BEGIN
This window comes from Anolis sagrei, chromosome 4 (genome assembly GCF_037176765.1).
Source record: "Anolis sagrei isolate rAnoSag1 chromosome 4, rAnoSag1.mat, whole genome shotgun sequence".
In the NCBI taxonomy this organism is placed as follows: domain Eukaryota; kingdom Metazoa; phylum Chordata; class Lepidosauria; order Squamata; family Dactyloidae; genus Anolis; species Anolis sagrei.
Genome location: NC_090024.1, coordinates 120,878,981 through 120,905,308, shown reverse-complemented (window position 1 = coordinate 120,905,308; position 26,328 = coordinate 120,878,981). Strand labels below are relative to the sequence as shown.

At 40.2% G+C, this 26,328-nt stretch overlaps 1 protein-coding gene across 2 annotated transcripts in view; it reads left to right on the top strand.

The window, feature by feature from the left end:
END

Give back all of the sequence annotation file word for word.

This window comes from Anolis sagrei, chromosome 4 (genome assembly GCF_037176765.1).
Source record: "Anolis sagrei isolate rAnoSag1 chromosome 4, rAnoSag1.mat, whole genome shotgun sequence".
In the NCBI taxonomy this organism is placed as follows: domain Eukaryota; kingdom Metazoa; phylum Chordata; class Lepidosauria; order Squamata; family Dactyloidae; genus Anolis; species Anolis sagrei.
Genome location: NC_090024.1, coordinates 120,878,981 through 120,905,308, shown reverse-complemented (window position 1 = coordinate 120,905,308; position 26,328 = coordinate 120,878,981). Strand labels below are relative to the sequence as shown.

At 40.2% G+C, this 26,328-nt stretch overlaps 1 protein-coding gene across 2 annotated transcripts in view; it reads left to right on the top strand.

The window, feature by feature from the left end: